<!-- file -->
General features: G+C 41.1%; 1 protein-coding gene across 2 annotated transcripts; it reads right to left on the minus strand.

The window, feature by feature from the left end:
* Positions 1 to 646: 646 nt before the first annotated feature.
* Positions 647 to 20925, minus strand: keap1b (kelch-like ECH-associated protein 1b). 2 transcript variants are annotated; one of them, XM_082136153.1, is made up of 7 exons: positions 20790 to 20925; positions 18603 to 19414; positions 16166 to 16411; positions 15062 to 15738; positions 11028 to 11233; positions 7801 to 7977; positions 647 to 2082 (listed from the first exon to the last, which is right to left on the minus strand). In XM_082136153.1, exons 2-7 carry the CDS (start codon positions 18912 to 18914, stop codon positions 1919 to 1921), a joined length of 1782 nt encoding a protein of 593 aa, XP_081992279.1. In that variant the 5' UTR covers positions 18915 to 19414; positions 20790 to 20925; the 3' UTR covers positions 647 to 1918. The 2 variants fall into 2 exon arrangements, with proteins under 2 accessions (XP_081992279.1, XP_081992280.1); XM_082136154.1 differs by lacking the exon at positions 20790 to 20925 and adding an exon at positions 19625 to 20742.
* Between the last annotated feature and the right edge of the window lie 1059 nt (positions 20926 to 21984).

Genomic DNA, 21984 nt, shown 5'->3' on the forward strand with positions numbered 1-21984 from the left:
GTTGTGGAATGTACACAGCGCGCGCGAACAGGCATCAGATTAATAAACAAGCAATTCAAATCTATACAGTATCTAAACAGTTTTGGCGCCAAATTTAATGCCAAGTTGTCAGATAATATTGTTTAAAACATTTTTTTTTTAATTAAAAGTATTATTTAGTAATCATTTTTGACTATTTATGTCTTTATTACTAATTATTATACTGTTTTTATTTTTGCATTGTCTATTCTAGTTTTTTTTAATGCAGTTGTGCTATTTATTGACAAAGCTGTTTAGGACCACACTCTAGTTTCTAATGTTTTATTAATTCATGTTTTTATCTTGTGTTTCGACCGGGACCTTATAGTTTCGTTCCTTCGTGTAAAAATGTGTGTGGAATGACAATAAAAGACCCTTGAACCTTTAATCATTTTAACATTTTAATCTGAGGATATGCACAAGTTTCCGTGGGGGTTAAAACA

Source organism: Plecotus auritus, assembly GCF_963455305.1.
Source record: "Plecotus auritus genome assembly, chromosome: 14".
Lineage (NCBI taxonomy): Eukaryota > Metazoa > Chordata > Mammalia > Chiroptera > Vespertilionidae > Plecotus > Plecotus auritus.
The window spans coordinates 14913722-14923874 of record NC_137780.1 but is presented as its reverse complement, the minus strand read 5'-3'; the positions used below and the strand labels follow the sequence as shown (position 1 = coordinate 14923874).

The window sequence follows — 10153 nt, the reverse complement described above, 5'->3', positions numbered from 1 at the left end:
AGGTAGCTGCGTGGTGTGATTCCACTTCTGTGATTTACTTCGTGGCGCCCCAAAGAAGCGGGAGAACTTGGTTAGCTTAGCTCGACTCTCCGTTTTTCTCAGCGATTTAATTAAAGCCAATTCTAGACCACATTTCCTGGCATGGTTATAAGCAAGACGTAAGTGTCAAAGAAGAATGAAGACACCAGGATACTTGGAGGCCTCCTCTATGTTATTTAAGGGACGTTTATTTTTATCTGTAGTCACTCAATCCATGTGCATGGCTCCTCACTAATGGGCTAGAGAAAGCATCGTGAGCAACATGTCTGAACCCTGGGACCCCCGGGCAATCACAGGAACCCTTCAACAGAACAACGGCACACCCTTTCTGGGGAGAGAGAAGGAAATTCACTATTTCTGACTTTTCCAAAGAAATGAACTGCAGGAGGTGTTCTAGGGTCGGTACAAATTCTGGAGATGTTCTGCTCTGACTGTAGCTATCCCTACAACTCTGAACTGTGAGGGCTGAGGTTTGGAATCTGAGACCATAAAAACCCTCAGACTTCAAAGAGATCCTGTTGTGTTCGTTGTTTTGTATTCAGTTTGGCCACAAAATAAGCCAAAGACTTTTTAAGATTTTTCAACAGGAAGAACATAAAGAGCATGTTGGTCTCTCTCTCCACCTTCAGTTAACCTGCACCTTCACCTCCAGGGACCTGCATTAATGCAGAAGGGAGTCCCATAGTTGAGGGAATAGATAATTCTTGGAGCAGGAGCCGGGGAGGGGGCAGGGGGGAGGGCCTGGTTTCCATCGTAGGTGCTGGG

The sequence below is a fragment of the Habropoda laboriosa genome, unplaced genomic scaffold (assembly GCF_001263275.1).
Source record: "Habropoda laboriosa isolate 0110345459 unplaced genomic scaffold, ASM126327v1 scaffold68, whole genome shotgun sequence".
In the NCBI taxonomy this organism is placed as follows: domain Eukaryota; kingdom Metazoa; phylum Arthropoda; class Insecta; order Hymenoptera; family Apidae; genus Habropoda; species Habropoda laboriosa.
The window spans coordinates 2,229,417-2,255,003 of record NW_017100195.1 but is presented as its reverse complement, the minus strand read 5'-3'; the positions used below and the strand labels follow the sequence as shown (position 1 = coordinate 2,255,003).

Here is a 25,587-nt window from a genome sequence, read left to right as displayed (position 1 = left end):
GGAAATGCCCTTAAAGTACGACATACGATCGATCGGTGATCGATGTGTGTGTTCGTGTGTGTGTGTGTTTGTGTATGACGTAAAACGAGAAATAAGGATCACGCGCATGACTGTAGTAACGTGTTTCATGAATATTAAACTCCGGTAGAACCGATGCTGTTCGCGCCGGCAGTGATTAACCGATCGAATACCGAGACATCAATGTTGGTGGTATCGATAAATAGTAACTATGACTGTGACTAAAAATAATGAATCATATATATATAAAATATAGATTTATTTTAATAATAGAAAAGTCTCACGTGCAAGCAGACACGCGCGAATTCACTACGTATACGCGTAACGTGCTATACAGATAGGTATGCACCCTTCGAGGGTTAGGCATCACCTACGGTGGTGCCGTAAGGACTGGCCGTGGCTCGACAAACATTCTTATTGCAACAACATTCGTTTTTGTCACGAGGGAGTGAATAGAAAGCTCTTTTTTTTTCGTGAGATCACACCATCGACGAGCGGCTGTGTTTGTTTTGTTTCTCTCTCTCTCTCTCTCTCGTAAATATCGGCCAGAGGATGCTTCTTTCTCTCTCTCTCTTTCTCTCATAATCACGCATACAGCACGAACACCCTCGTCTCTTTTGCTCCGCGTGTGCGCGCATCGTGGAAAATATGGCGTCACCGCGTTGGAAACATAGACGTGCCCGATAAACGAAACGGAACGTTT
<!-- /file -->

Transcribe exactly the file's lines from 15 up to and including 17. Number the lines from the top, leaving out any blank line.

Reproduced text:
Source record: "Habropoda laboriosa isolate 0110345459 unplaced genomic scaffold, ASM126327v1 scaffold68, whole genome shotgun sequence".
In the NCBI taxonomy this organism is placed as follows: domain Eukaryota; kingdom Metazoa; phylum Arthropoda; class Insecta; order Hymenoptera; family Apidae; genus Habropoda; species Habropoda laboriosa.
The window spans coordinates 2,229,417-2,255,003 of record NW_017100195.1 but is presented as its reverse complement, the minus strand read 5'-3'; the positions used below and the strand labels follow the sequence as shown (position 1 = coordinate 2,255,003).